A cutting-edge technique called cellular barcoding has been used to tag, track and pinpoint cells responsible for the spread of breast cancer from the main tumour into the blood and other organs.
How common, preventable are sepsis-associated deaths in hospitals?
This study estimates how common sepsis-related deaths are in hospitals and how preventable those deaths might be.
Blood clot discovery could pave way for treatment of blood diseases
Scientists have discovered new ways in which the body regulates blood clots, in a discovery which could one day lead to the development of better treatments that could help prevent and treat conditions including heart diseases, stroke and vascular dementia.
UTMB develops drug to rejuvenate muscle cells
Researchers from The University of Texas Medical Branch at Galveston have developed a promising drug that has proven to significantly increase muscle size, strength and metabolic state in aged mice, according to a study just published in Biochemical Pharmacology.
Women should be offered a choice of treatment options for miscarriage, study shows
Women experiencing miscarriage should be offered a choice in the treatment they receive, argues a new study from the University of Warwick that compares all treatment options for the first time.
Happy as a pig in muck?
Photos play an important role when it comes to how agricultural products are seen by consumers.
Live better with attainable goals
Those who set realistic goals can hope for a higher level of well-being.
Push-up capacity linked with lower incidence of cardiovascular disease events among men
Active, middle-aged men able to complete more than 40 push-ups had a significantly lower risk of cardiovascular disease (CVD) outcomes -- including diagnoses of coronary artery disease and major events such as heart failure -- during 10 years of follow-up compared with those who were able to do less than 10 push-ups during the baseline exam.
CVIA special issue on stable ischemic heart disease
The journal Cardiovascular Innovations and Applications (CVIA) has just published a new issue, Volume 3 Issue 3.
New study shows hidden genes may underlie autism severity
Scientists at the University of Colorado Anschutz Medical Campus have implicated a largely hidden part of the human genome in the severity of autism symptoms, a discovery that could lead to new insights into the disorder and eventually to clinical therapies for the condition.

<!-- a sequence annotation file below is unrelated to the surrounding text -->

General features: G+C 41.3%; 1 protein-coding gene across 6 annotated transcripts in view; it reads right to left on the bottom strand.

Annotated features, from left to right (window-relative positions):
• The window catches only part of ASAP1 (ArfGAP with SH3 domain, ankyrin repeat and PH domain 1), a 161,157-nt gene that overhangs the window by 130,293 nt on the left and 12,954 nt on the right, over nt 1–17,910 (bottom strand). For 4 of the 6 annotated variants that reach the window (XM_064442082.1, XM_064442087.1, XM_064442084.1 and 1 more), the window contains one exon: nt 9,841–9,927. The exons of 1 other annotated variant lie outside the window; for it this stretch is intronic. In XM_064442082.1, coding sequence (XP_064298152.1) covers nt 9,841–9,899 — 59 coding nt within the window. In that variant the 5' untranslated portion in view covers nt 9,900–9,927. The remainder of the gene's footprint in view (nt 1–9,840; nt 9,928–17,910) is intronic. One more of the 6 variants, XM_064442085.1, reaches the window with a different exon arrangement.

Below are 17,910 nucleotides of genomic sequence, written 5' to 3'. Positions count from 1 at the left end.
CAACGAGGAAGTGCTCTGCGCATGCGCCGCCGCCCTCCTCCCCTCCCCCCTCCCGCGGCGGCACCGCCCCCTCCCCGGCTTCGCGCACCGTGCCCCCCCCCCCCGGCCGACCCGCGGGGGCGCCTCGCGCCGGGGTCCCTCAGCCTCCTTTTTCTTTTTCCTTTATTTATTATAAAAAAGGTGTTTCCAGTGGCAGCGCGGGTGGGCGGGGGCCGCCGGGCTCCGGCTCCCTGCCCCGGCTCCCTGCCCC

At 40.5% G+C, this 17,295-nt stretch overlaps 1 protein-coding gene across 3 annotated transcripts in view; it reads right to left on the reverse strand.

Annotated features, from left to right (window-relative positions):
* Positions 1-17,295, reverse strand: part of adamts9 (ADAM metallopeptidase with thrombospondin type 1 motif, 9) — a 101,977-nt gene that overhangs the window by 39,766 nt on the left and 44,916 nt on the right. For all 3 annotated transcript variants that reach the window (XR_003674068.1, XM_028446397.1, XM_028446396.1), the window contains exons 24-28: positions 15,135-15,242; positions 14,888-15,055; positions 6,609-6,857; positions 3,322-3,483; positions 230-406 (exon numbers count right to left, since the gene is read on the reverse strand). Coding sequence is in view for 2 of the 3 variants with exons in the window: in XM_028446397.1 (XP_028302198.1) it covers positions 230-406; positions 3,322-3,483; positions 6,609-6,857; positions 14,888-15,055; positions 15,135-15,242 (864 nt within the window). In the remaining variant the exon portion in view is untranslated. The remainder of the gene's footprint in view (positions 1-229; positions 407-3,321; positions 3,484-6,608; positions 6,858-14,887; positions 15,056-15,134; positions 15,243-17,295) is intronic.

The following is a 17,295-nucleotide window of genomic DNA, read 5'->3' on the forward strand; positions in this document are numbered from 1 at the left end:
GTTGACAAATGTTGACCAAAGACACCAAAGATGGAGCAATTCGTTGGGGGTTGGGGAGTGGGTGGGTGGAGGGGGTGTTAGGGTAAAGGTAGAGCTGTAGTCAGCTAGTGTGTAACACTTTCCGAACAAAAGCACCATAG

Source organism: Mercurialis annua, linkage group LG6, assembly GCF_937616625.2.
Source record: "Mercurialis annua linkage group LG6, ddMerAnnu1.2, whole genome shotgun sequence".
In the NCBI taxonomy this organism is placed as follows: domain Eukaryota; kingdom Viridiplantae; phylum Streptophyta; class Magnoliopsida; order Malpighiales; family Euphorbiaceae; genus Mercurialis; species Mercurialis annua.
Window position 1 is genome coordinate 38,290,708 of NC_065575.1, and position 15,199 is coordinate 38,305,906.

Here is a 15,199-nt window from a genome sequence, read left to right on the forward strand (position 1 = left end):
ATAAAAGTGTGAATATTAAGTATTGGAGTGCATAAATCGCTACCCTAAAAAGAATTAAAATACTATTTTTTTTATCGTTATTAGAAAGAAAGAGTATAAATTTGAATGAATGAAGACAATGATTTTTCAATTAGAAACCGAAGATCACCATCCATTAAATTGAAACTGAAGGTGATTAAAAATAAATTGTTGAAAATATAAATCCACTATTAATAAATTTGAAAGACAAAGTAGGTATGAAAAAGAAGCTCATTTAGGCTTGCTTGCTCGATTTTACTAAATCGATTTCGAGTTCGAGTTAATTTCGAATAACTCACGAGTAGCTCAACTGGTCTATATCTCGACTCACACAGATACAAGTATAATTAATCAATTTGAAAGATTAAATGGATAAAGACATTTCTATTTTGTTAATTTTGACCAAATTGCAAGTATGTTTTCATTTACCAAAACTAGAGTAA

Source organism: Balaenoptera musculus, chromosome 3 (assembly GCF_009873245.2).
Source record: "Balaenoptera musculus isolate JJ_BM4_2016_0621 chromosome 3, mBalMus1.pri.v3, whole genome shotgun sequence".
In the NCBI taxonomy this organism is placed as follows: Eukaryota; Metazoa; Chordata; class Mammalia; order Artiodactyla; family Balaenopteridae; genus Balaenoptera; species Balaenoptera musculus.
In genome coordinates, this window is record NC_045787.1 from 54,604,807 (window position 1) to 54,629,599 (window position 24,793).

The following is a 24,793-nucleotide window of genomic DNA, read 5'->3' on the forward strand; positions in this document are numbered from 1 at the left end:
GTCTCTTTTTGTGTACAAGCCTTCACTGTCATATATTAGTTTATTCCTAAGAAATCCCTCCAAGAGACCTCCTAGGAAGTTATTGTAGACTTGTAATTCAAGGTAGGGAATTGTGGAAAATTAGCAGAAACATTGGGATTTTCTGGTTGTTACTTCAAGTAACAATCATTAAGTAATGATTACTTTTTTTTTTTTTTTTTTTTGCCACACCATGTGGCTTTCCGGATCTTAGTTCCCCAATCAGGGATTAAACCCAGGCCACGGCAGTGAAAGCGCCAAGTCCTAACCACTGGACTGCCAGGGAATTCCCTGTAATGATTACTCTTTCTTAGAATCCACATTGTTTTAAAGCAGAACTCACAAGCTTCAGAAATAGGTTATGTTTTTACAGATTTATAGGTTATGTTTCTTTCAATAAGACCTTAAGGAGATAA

'Seeing' tails help sea snakes avoid predators
New research has revealed the fascinating adaptation of some Australian sea snakes that helps protect their vulnerable paddle-shaped tails from predators.
Patients' own cells could be the key to treating Crohn's disease
A new technique using patients' own modified cells to treat Crohn's disease has been proven to be effective in experiments using human cells, with a clinical trial of the treatment expected to start in the next six months.
3D protein structure reveals a new mechanism for future anti-cancer drugs
Researchers at the Medical University of South Carolina discovered a new mechanism for a class of anti-cancer drugs known as E1 inhibitors.
Intervention can boost rates of exclusive breastfeeding
Providing additional support to women in Burkina Faso can boost rates of exclusive breastfeeding.
Researchers discover anti-laser masquerading as perfect absorber
Researchers at Duke University have discovered that a perfect absorber of electromagnetic waves they described in a 2017 paper can easily be tweaked into a sort of 'time-reversed laser' known as a coherent perfect absorber (CPA).
Why some brain tumors respond to immunotherapy
Fewer than 1 in 10 patients with glioblastoma -- the most common type of brain cancer -- respond to immunotherapy; a new study reveals how to detect patients who may respond.
The friendly extortioner takes it all
People who cunningly use cooperation and egoism are unbeatable.
Introduction of flat-rate payments accompanied by an increase in readmission rates
Seven years after the introduction of flat-rate payments at Swiss hospitals, a major study has revealed a slight increase in readmission rates.
Study: No race or gender bias seen in initial NIH grant reviews
Examinations of National Institutes of Health grants in the last 15 years have shown that white scientists are more likely to be successful in securing funding from the agency than their black peers.
Getting behind the wheel on opioids: could be a road to tragedy
Driving while on prescription opioids plays an increasingly significant role in fatal motor vehicle crashes, irrespective of alcohol use and demographic characteristics, according to a new study at Columbia University Mailman School of Public Health.
What rising seas mean for local economies
High-tide flooding resulting from climate change is already disrupting the economy of Annapolis, Md.
Study shows hope for fighting disease known as Ebola of frogs
Despite widespread infection, some frog populations are surviving a deadly disease that is the equivalent of mankind's Ebola virus.
A nearby river of stars